I’m at the start of my 3rd week visiting Mum in England, and realized today what’s happening: she’s imprinting on me like ducklings or cygnets do. When I ask her if she’s ready for breakfast, she looks at me to ask if I’m having some? Same with a cuppa, having a shower, or going for a walk.
It wasn’t like that for the first week. Or perhaps I was too jetlagged/overwhelmed/finding my way to notice? Now we’ve settled into a routine though, as I’ve learnt the rhythm of her days and nights, including the multiple daily carer visits.
So it suddenly stood out to me this afternoon, as I left for a walk on my own, that she really was becoming my shadow.
This isn’t good. I return home to Australia in 10 days, and yes, I’m definitely counting down. What’s going to happen once I’ve gone? Who will repeat for the fifth time what we’re having to eat? Who will cook her such fine, healthy lunches, and supply long-favoured treats like crumpets or Crunchie chocolate bars?
She will cheep and fret like a fluffy yellow duckling on the cold river’s edge.
So much is being lost here. So much past, but the future too. I’m losing my Mum, and my son ‘18’ his Grandma. The whole family is losing another matriarch, with all those memories and connections like a shawl around our shoulders.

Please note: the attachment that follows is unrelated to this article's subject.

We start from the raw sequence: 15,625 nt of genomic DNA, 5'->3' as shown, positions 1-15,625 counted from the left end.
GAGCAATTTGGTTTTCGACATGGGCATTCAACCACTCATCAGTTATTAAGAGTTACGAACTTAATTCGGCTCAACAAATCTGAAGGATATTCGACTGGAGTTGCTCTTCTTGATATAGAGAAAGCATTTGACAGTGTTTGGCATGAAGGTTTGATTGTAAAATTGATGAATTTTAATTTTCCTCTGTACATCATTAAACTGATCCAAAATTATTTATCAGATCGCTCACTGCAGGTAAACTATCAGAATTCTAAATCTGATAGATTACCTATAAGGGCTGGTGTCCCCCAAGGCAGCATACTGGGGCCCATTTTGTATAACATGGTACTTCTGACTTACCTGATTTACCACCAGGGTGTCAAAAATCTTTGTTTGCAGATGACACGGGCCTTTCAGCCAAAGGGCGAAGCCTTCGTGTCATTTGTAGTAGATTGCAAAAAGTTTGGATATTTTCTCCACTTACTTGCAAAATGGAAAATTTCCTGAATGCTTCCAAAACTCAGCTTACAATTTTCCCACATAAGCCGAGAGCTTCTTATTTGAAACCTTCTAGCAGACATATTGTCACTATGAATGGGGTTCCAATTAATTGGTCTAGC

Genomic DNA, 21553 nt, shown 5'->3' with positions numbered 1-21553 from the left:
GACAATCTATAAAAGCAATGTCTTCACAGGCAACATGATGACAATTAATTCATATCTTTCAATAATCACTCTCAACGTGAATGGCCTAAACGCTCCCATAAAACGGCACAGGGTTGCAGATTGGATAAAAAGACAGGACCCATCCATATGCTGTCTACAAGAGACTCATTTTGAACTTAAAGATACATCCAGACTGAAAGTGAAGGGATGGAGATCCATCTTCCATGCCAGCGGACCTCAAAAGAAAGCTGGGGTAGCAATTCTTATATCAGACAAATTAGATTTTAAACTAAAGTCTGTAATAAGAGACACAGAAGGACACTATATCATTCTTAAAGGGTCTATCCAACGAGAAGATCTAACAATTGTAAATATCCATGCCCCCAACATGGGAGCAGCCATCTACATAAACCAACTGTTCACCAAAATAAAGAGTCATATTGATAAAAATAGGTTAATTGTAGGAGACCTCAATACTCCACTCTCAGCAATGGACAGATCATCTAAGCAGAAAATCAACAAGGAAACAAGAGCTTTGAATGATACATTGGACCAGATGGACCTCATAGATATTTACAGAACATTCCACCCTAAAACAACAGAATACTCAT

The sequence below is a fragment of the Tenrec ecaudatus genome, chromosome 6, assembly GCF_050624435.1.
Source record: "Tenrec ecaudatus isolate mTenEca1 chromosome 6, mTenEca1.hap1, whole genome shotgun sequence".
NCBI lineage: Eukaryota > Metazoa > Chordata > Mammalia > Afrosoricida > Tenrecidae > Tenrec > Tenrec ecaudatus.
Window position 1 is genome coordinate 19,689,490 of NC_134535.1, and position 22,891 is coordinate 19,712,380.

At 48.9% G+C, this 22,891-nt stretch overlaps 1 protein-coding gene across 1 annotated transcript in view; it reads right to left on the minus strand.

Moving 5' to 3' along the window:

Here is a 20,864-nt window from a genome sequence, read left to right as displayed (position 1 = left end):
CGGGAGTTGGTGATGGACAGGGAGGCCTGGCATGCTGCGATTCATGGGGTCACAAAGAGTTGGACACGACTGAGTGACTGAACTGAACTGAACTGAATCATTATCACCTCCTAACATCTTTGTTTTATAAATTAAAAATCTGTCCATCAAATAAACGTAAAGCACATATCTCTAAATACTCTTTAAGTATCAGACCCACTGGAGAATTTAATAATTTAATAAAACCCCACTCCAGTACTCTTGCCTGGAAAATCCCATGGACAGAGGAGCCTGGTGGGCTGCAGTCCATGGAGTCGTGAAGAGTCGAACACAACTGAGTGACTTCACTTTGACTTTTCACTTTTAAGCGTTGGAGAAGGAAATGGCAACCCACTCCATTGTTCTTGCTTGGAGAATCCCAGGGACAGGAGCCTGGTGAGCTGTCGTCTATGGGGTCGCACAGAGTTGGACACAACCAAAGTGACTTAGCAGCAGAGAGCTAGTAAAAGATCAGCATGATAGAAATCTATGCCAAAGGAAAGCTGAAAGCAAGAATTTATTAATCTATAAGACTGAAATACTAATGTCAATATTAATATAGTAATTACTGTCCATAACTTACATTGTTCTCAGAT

And on some deep level, beyond articulation, Mum knows this. That’s why she’s instinctively imprinting; seeking a familiar anchor in an increasingly confusing world. I honestly have no idea how she’s managed to get this far and still be at home alone. It’s very confronting. I obviously want to reassure her, smoothing the many wrinkles in her day as much as possible, yet does that really serve her? I’m a band-aid for 3 weeks, not a solution.
Plus I have a sinking feeling that she’s going to be even more lost after I’ve gone home.
For now though, we’re taking our pleasures where we can. Last night we walked down to the local theatre company, and watched a film they were screening- she was transfixed. The previous Saturday, we dressed up (including her many rings), and went to the closing night of the same company’s play- we sat in the front row, and laughed out loud at the clever antics onstage. We’ve eaten more naughty snacks than the local bakery can provide, and I’ve cooked yummy vegetarian meals to counteract the frozen food she usually lives on.
I’ve felt the comfort for both of us at being her Mama duck, but it’s scaring me as well now.